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Four years of Modi government: Confused priorities hit welfare strategy

Jobs, skills and startups have given way to a medley of social sector schemes – housing, sanitation, gas connections, health insurance – that are being used to craft this government’s primary political message.

analysis Updated: May 26, 2018 09:48 IST
Modi government,Four years of Modi,Narendra Modi
File photo of Prime Minister Narendra Modi. (AFP photo)

The Narendra Modi government began its tenure by distinguishing its welfare narrative from that of the United Progressive Alliance (UPA), pitting “empowerment” against the Congress-led UPA’s “rights-” and “entitlements-” focused agenda. “Make in India”, “Skill India”, “ Start Up India” were the tools to put India on the road to “empowerment”.

Now, as the government enters its final lap, the narrative has decisively shifted. Jobs, skills and startups have given way to a medley of social sector schemes – housing, sanitation, gas connections, health insurance – that are being used to craft this government’s primary political message .

The approach has all the ingredients of PM Narendra Modi’s political style – big ideas, grand announcements and ambitious targets. But a careful assessment of the long-term effects of this approach on our welfare architecture presents a sobering picture.

First, Modi’s penchant for big ideas and ambitious targets has been complemented by a centralised, tightly monitored implementation style. Line ministries and the PMO are in close, regular contact with district collectors monitoring targets. At one level, this has significantly enhanced the pace of work. My colleagues at Accountability Initiative have used government data to estimate that at the current rate, the government is building 2,450 toilets an hour! Another illustration is rural housing.

In 2014-15, expenditure on rural housing was a mere 1% of funds available. In 2016, the scheme was renamed Pradhan Mantri Awas Yojana. Budgets increased and spending was ramped up to 85% . However, this increased activity has not been complemented by increased capacity and as districts lurch from one target to another, they have little time for monitoring quality. Accountability Initiative surveys on rural sanitation, for instance, found that once a village/ district met the stated target by declaring itself open defecation free, all work on it stops, even though sustainability is a real challenge.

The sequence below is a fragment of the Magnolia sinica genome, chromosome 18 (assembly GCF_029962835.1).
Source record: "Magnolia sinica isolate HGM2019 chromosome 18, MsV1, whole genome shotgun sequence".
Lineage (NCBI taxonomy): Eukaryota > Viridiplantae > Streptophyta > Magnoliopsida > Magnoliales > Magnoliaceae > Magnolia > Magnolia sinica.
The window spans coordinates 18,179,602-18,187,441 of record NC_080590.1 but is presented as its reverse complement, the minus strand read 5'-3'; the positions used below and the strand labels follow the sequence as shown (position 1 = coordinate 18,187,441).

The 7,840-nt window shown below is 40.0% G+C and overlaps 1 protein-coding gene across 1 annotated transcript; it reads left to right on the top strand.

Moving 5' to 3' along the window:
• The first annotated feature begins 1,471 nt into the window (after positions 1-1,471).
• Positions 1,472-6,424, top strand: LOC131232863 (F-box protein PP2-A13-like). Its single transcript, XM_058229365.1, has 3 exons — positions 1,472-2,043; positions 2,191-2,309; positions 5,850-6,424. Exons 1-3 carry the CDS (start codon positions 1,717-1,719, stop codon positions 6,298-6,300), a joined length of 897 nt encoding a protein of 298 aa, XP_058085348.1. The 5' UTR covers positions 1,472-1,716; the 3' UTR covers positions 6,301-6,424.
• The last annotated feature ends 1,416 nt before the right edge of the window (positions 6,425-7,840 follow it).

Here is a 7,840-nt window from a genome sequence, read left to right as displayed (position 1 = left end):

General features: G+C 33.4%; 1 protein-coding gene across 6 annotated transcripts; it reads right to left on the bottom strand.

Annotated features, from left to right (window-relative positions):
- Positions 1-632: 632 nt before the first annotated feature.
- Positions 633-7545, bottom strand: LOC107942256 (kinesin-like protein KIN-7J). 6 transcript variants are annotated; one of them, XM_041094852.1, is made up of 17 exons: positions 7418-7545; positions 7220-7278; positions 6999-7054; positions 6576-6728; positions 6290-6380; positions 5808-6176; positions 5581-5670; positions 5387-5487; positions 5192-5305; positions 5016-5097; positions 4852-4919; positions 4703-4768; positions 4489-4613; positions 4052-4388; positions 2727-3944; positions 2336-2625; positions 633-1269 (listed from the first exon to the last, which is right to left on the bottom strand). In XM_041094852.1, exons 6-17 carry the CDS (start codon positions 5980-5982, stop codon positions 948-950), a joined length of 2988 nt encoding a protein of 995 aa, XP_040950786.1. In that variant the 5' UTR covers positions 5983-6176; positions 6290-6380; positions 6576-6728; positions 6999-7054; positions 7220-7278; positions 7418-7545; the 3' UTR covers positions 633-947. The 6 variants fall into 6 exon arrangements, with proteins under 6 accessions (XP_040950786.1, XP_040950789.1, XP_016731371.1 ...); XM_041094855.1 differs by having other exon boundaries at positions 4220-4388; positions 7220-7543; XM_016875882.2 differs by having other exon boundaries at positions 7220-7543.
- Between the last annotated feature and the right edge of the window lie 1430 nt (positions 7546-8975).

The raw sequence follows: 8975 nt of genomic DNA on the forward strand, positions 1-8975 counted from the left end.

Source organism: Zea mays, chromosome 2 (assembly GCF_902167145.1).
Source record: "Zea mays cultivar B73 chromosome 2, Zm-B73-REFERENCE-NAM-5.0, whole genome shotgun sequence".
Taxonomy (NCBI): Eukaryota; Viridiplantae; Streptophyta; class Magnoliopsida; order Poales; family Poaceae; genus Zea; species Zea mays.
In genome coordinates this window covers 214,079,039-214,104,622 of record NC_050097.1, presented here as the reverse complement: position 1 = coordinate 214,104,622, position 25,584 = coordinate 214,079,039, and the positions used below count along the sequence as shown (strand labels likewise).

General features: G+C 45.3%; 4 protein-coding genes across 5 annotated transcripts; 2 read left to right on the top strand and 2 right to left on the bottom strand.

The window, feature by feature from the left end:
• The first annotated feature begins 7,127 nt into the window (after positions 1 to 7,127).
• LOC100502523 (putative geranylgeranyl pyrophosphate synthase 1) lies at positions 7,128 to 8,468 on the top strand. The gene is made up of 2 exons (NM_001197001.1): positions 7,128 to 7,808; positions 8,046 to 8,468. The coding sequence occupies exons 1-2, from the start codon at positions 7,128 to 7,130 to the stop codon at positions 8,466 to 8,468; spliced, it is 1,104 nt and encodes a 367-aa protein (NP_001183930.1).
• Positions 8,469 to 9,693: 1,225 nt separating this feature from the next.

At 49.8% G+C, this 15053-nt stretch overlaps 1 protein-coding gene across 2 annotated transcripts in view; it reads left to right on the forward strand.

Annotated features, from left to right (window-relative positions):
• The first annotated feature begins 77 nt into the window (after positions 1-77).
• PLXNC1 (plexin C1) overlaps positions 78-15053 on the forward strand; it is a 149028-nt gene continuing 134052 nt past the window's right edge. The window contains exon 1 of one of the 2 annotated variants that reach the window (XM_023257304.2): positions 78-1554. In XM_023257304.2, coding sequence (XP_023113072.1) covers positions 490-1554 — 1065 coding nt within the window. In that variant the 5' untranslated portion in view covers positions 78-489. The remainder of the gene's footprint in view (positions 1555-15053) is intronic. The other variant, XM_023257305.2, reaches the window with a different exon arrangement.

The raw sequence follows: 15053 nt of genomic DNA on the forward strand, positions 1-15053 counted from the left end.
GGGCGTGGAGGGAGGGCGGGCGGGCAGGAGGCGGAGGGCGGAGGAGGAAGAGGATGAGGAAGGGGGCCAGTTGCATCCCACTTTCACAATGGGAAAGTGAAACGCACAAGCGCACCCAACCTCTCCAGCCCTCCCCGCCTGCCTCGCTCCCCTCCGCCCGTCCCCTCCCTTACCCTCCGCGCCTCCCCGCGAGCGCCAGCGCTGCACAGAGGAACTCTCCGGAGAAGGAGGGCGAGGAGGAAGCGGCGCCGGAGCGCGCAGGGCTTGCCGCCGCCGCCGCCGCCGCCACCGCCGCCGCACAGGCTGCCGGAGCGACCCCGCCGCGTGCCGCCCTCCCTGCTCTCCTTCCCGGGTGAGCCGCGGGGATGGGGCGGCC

But the greater worry lies in the consequences of this approach on the relationship between the Centre and states. Centralised control is critical to Modi’s personalised political style as it allows him to bypass state governments and directly access voters. But the institutional consequences are significant. As district collectors become increasingly accountable directly to New Delhi, will state-specific priorities be ignored? In recent years, states have emerged as important sites for social policy innovation and reform linked to state-specific political priorities .Will a direct line of accountability between Delhi and districts reverse this momentum?

Second, technology lies at the heart of this government’s welfare approach. Early in its tenure, Direct Benefit Transfer (DBT) through JAM (Jan Dhan-Aadhar-Mobile) emerged as the primary instrument for streamlining scheme delivery. The limitations of DBT, particularly in excluding genuine beneficiaries from accessing critical benefits like the Public Distribution System (PDS), are well known. But underlying this approach is the assumption that technology can be a substitute for governance failure. Rather than invest in addressing the roots of delivery failure - complex procedures, weak human resources, poor training – the focus has been on building technology infrastructure which will fail in the absence of key reforms.

Finally, this government has had to navigate a critical challenge – building welfare instruments relevant for India’s changing socio-economic structures going forward while managing present-day vulnerabilities. But it is yet to develop a coherent framework. For instance, India’s demographic transition and changing migration patterns requires a new framework for social security protection.

In response, this government has focused on building a contribution-based portable pension architecture. However, a World Bank social protection report highlights that contributory schemes cover less than 10% of the eligible population. Irregular incomes, low awareness and difficulties in understanding complex financial needs even in states like Delhi have led to poor uptake.

Moreover, these schemes do not address the challenge of strengthening existing social security schemes for vulnerable populations who cannot afford contributory schemes. In the rush to create new schemes, non-contributory pensions like the National Old Age Pension Scheme have been ignored; budgetary allocations remain inadequate and crucial administrative reforms to improve delivery remain undone. It is likely that the recently announced health insurance scheme – without critical investments in strengthening health systems-- is likely to fall in the same trap.

To sum up, in these four years, Modi’s welfare strategy has been one of confused priorities, grand announcements and ambitious targets, but ambition is unlikely to yield real benefits in the short term and without significant course correction may cause long-term harm.

(Writer is president and chief executive, Centre for Policy Research)

First Published: May 26, 2018 09:45 IST